Brain Injury Connections of the Shenandoah Valley awarded funds to serve Page, Shenandoah

Brain Injury Connections of the Shenandoah ValleyBrain Injury Connections of the Shenandoah Valley received state general funds to expand existing case management services for individuals affected by brain injury in Page and Shenandoah counties.

The Virginia Department for Aging and Rehabilitative Services administers the funds.

DARS Commissioner Kathryn Hayfield commented, “We are pleased that our community partner in the Shenandoah Valley will now be providing specialized case management and other supports to Page and Shenandoah counties. DARS is committed to strengthening Virginia’s statewide network of brain injury services, particularly in those areas identified as underserved. This expansion of services and supports will greatly benefit individuals with brain injury and their family members, providing them a ‘safety net’ to help them move forward following an injury.”

Brain Injury Connections of the Shenandoah Valley provides community-based services for individuals affected by brain injury in the Shenandoah Valley. Services may include:

  • Case Management
  • Community Support Services (Life Skills Training)
  • Positive Behavior Support Facilitation
  • Education, Outreach & Advocacy
  • Support Groups

Case Management is the core service provided. It connects individuals to resources and services in the community. Linda Myer, Ph.D., CCC-SLP and President of the Board of Trustees stated, “Often, an individual or family is left to navigate a complex, frustrating and disjointed system once they return home from the hospital or rehab setting. They have recovered from life-threatening injuries only to discover that they have new sets of obstacles and challenges to face such as re-learning activities of daily living, returning to school or work, or managing their finances.”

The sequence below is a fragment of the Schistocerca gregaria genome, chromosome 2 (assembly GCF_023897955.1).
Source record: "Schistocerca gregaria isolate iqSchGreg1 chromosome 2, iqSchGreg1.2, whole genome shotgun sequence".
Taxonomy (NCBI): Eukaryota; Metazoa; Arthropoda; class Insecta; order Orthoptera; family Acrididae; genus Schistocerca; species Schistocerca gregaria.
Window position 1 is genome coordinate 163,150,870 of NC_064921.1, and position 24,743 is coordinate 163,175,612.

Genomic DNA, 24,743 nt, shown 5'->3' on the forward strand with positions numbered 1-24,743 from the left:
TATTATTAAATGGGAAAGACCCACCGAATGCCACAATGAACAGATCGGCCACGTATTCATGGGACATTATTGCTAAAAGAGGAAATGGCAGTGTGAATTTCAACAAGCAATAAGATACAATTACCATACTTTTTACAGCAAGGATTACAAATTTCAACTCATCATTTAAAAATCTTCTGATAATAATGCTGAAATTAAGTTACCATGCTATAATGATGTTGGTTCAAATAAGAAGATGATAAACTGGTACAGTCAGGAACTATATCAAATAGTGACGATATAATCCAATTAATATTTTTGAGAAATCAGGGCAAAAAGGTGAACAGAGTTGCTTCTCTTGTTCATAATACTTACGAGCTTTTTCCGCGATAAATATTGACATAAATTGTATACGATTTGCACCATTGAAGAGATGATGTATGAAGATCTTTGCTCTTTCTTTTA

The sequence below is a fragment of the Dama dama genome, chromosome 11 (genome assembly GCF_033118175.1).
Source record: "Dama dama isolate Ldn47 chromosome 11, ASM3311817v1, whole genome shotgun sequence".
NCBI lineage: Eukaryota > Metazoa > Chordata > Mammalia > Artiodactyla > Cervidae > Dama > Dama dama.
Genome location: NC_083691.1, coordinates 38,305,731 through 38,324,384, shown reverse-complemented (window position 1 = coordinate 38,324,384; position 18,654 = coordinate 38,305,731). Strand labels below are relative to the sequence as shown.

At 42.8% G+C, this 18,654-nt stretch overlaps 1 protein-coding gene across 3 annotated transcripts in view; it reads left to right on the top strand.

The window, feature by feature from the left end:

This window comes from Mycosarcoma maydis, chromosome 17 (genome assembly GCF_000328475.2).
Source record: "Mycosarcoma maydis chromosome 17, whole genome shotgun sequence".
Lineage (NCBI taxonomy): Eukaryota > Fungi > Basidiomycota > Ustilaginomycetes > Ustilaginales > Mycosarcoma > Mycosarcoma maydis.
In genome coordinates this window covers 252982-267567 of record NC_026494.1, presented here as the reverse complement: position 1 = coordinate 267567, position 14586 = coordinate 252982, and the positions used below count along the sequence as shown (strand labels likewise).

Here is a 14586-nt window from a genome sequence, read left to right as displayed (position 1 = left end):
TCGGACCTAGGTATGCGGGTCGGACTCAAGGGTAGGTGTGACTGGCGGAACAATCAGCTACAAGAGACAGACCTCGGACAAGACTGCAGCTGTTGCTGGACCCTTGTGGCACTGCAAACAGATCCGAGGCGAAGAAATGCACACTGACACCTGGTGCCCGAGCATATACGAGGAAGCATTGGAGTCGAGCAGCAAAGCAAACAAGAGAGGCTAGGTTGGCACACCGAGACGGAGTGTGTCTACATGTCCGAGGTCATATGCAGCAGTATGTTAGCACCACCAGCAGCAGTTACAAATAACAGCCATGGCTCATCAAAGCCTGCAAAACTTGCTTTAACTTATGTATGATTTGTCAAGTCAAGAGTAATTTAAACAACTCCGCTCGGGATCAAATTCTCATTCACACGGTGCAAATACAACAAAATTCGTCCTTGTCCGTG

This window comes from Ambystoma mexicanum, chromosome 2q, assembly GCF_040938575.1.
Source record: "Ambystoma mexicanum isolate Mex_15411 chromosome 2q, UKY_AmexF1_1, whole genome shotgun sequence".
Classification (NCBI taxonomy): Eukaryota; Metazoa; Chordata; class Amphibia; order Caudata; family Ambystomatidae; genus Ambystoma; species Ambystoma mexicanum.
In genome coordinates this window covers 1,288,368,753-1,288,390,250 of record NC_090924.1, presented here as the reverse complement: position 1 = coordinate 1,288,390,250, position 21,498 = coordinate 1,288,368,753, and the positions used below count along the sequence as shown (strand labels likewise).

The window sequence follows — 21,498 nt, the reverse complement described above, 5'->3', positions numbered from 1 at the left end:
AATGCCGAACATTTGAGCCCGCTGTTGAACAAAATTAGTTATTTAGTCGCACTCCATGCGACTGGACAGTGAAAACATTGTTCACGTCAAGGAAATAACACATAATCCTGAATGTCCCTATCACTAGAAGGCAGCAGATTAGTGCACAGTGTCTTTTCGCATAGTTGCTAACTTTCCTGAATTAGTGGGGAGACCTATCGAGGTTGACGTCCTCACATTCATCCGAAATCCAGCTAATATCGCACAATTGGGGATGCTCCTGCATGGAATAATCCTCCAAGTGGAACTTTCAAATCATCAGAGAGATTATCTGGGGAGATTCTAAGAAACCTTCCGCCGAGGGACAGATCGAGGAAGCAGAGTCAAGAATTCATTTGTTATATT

Tamara Wagester, Executive Director for Brain Injury Connections of the Shenandoah Valley, described Case Management, “After determining what an individual needs and would like to accomplish, our Case Managers identify and coordinate services to help them reach their goals. We also monitor progress toward those goals and build partnerships and teams to create a lasting network for continued support.” Wagester emphasized, “Our primary function is to help individuals affected by brain injury return to their lives – to their homes, careers, school, and communities – to the greatest extent possible.”

The organization will have office space at The Health Place located in Stanley.

“The Health Place is a satellite location of JMU’s Institute for Innovation in Health and Human Services.  For many years, Brain Injury Connections has been a valued partner to the Institute’s mission of engaging students in career preparation by promoting scholarship, providing interprofessional learning experiences, and connecting our campus with communities through innovative programs that advance quality of life. We are excited by this new opportunity to include Brain Injury Connections with the other programs we offer in service to Page and Shenandoah Counties.” stated Rhonda Zingraff, Associate Dean and Director of IIHHS, JMU.

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